Notably for this appeal, the bankruptcy court rejected CNI's slamming counterclaim, but not on the basis of the Filed Rate Doctrine. The court rejected the slamming claims for pleading defects. It decided that the slamming counterclaims asserted only "[m]ere conclusory allegations" and dismissed them for failure to allege supporting facts. Id. at *10 ("CNI, however, has merely stated that WorldCom engaged in slamming practices without alleging supporting facts. WorldCom's settlement with the FCC [involving an unrelated reseller] does not prove WorldCom's actual practices toward CNI. Mere conclusory allegations fail to state a claim and must therefore be dismissed.").[7]

         CNI asserts that Mullineaux, rather than admit that the bankruptcy court dismissed the slamming allegations for lack of supportive facts (which it blames solely on Mullineaux), falsely advised Willis and Cooke that the bankruptcy court had rejected all claims based on the Filed Rate Doctrine.[8]

         CNI appealed to the federal district court. The district court affirmed. See Commc'ns Network Int'l, Ltd. v. MCI WorldCom Commc'ns, Inc., No. 08-CV-7254 GBD, 2010 WL 3959601, at *10 (S.D.N.Y. Sept. 14, 2010). Notably, it is undisputed that Mullineaux sent CNI (both Willis and Cooke) copies of both adverse decisions (the bankruptcy court and district court opinions), rejecting the slamming claim for lack of factual support.

         Nevertheless, CNI argues that Willis and Cooke relied solely on Mullineaux's oral explanations, and did not read the opinions themselves, even though they concede that the decisions were discussed at meetings of CNI's board of directors. Willis and Cooke maintain, through CNI, that they were unsophisticated laypersons who would not have understood the "legalese" anyway.

         CNI asserts that Mullineaux concealed the bankruptcy court's "failure to support" conclusion to avoid responsibility for not properly pleading the counterclaim. It maintains that Mullineaux falsely claimed to Willis and Cooke that the bankruptcy court rejected all claims based on the Filed Rate Doctrine, and incorrectly advised CNI that the court's interpretation of the Filed Rate Doctrine was wrong and would be overturned on appeal.

         On receipt of the district court opinion, (which affirmed the bankruptcy court decision), Mullineaux sent an email to Curtis Cooke, (again, with a copy of the decision). In pertinent part, he wrote:

This firm would not be interested in taking an appeal on a contingency agreement. I still think the decision by the court is incorrect but two judges now disagree and I have invested a large amount of lawyers (sic) time with no return. I cannot make further investments with this case.

(E-mail from Mark Mullineaux to Curtis Cooke, 10/28/10, Exhibit R to Motion for Summary Judgment of Astor Weiss and Mullineaux, 12/19/16, [RR 1246a]). For reasons not readily apparent from the record before us, the appeal proceeded anyway.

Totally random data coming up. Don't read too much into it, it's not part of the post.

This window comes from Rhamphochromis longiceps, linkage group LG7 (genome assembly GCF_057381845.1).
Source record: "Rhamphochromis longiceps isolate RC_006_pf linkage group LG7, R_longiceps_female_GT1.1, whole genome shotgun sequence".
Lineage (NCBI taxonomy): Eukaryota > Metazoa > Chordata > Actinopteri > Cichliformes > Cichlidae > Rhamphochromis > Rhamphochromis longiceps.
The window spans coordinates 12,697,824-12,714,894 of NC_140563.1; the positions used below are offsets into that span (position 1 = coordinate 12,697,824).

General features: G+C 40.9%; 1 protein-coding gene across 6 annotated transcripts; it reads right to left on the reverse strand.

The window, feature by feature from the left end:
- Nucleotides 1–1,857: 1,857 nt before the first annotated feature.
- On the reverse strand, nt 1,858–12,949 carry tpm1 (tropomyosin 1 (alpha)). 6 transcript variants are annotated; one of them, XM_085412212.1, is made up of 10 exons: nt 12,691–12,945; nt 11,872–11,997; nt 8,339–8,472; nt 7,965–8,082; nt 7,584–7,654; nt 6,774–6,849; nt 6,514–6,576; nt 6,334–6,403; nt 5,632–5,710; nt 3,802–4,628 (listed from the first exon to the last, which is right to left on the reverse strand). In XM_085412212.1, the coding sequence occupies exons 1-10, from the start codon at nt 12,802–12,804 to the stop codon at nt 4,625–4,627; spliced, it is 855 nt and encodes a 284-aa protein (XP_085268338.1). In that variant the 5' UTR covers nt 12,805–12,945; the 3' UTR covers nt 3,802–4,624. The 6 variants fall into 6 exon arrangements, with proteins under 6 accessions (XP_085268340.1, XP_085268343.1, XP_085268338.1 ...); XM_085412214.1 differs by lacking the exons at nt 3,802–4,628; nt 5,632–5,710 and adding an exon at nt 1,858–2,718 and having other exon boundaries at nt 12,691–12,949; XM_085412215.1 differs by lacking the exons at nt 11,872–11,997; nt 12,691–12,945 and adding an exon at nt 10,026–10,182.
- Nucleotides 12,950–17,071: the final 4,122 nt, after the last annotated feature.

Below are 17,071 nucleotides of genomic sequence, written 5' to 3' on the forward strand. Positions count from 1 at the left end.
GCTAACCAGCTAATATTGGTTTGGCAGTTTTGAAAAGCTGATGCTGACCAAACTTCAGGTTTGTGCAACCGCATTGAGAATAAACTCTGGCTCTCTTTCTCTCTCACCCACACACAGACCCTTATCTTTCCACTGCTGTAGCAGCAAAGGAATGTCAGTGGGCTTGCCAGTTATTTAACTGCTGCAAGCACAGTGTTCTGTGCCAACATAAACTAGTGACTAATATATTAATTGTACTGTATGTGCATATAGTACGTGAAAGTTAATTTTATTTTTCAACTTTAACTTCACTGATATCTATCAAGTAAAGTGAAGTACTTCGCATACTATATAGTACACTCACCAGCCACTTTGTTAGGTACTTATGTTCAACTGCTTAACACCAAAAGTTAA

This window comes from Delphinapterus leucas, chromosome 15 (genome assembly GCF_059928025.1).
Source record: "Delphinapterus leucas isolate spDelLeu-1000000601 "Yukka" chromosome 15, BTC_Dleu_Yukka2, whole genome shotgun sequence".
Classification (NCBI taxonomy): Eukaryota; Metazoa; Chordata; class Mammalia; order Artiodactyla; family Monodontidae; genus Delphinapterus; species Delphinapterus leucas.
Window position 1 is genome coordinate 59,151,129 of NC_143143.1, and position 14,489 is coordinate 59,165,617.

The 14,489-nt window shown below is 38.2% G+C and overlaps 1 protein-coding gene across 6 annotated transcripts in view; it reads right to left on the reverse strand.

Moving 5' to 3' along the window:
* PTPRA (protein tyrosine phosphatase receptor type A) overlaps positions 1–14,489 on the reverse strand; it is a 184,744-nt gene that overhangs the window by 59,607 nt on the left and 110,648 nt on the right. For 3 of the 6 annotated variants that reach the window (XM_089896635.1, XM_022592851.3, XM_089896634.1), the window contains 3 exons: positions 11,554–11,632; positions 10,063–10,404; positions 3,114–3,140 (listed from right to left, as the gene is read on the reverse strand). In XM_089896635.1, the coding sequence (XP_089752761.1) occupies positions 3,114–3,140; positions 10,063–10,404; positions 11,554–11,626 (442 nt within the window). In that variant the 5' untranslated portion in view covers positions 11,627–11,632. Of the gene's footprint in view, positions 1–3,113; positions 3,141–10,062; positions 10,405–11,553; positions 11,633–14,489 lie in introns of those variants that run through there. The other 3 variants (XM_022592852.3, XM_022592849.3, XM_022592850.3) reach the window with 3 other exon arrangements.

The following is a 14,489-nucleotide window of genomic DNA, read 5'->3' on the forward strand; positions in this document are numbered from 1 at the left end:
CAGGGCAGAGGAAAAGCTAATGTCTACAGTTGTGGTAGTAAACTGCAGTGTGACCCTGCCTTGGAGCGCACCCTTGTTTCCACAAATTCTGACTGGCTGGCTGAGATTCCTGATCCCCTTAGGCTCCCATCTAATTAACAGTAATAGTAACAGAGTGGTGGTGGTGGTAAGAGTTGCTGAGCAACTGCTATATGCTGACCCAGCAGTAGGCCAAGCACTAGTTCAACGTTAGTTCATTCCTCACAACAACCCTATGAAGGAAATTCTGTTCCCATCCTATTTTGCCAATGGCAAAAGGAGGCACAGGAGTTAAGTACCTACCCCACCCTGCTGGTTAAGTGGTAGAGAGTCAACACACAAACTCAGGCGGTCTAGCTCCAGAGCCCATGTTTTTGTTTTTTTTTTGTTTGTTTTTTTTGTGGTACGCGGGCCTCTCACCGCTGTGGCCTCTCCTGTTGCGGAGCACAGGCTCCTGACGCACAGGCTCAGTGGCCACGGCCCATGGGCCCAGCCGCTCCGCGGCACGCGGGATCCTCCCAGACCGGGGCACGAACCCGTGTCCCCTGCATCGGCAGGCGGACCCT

Pertinent to the issues in this appeal, Mullineaux had neglected to update his email address with the district court. As a result, the district court sent its decision to Mullineaux's prior firm. By the time Mullineaux found the decision on the court's website, and filed an appeal, the time to file had expired. He was allowed to file an appeal nunc pro tunc.

         On January 24, 2013, in a two-to-one decision, a panel of the Second Circuit reversed the district court's order (which had reopened the time for appeal), and dismissed all of CNI's claims as untimely filed. See In re WorldCom, Inc., 708 F.3d 327, 342 (2d. Cir. 2013).

         The Second Circuit opinion does not address the merits of the underlying case. Instead, it dismissed all claims solely on its determination that counsel (Attorney Mullineaux) was negligent in not updating his email address. The Majority conceded that its own decision was the only one it could find which denied nunc pro tunc relief even when the petitioner had satisfied every requirement of the applicable rule, as Mullineaux did here. See id. at 340. It is difficult to dispute that the author of the Court of Appeals decision was highly critical of Mullineaux's failure to maintain a current email address to receive notice, characterizing it as "egregious, " (id. at n.67), and "entirely and indefensibly a problem of [ ] counsel's making[.]" [9] (Id.). The court added, "Rule 4(a)(6) was not designed to reward such negligence." (Id.) (footnote omitted).

         CNI maintains that "[i]t was at this moment . . . that CNI was put on notice that it needed an independent review of the litigation." (Appellant's Brief, at 32) (emphasis added). CNI filed the instant malpractice lawsuit on December 9, 2014, almost twenty-three months later.[10]

         Appellees moved for summary judgment, based on the statute of limitations, which the trial court granted. The trial court summarized its reasoning as follows: "In this legal malpractice action, it appears plaintiff's former attorney may have violated the standard of care on multiple occasions. However, plaintiff did not file this action until after the applicable statutes of limitations had run upon its malpractice claims." (Trial Court Opinion, 7/13/17, at 1).

         The court decided that under controlling caselaw, CNI, through Willis and Cooke, had a duty to exercise reasonable diligence to protect its legal rights before the statute of limitations expired. The court concluded that CNI's principals should have known at least by October 28, 2010 (the date of the district court opinion) that CNI ...